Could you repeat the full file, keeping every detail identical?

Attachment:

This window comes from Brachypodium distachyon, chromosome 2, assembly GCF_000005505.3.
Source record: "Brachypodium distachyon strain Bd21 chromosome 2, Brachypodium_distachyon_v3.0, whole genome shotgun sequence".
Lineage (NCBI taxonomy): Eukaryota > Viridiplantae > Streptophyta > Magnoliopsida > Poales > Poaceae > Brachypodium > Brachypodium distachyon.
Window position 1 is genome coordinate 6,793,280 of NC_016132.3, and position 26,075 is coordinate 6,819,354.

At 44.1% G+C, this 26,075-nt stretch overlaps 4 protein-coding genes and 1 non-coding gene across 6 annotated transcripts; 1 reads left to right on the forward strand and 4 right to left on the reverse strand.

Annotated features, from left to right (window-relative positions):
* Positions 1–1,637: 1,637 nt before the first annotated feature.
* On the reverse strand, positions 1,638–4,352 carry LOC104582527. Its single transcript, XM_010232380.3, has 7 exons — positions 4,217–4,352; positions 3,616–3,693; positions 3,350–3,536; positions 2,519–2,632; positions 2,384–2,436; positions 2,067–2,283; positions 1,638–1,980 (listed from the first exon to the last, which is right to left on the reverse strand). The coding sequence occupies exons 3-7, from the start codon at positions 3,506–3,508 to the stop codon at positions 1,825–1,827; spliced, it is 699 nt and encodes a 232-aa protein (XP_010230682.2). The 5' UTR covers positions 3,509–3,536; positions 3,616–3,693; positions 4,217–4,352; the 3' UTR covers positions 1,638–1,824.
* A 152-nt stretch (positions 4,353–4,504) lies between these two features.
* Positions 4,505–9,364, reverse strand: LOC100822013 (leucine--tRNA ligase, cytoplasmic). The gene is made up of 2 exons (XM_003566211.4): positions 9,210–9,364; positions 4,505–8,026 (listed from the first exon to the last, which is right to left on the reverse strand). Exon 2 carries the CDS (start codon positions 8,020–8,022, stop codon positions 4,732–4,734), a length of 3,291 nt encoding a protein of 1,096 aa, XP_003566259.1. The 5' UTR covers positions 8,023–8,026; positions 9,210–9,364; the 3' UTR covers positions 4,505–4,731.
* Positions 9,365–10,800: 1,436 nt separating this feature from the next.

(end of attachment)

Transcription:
This window comes from Brachypodium distachyon, chromosome 2, assembly GCF_000005505.3.
Source record: "Brachypodium distachyon strain Bd21 chromosome 2, Brachypodium_distachyon_v3.0, whole genome shotgun sequence".
Lineage (NCBI taxonomy): Eukaryota > Viridiplantae > Streptophyta > Magnoliopsida > Poales > Poaceae > Brachypodium > Brachypodium distachyon.
Window position 1 is genome coordinate 6,793,280 of NC_016132.3, and position 26,075 is coordinate 6,819,354.

At 44.1% G+C, this 26,075-nt stretch overlaps 4 protein-coding genes and 1 non-coding gene across 6 annotated transcripts; 1 reads left to right on the forward strand and 4 right to left on the reverse strand.

Annotated features, from left to right (window-relative positions):
* Positions 1–1,637: 1,637 nt before the first annotated feature.
* On the reverse strand, positions 1,638–4,352 carry LOC104582527. Its single transcript, XM_010232380.3, has 7 exons — positions 4,217–4,352; positions 3,616–3,693; positions 3,350–3,536; positions 2,519–2,632; positions 2,384–2,436; positions 2,067–2,283; positions 1,638–1,980 (listed from the first exon to the last, which is right to left on the reverse strand). The coding sequence occupies exons 3-7, from the start codon at positions 3,506–3,508 to the stop codon at positions 1,825–1,827; spliced, it is 699 nt and encodes a 232-aa protein (XP_010230682.2). The 5' UTR covers positions 3,509–3,536; positions 3,616–3,693; positions 4,217–4,352; the 3' UTR covers positions 1,638–1,824.
* A 152-nt stretch (positions 4,353–4,504) lies between these two features.
* Positions 4,505–9,364, reverse strand: LOC100822013 (leucine--tRNA ligase, cytoplasmic). The gene is made up of 2 exons (XM_003566211.4): positions 9,210–9,364; positions 4,505–8,026 (listed from the first exon to the last, which is right to left on the reverse strand). Exon 2 carries the CDS (start codon positions 8,020–8,022, stop codon positions 4,732–4,734), a length of 3,291 nt encoding a protein of 1,096 aa, XP_003566259.1. The 5' UTR covers positions 8,023–8,026; positions 9,210–9,364; the 3' UTR covers positions 4,505–4,731.
* Positions 9,365–10,800: 1,436 nt separating this feature from the next.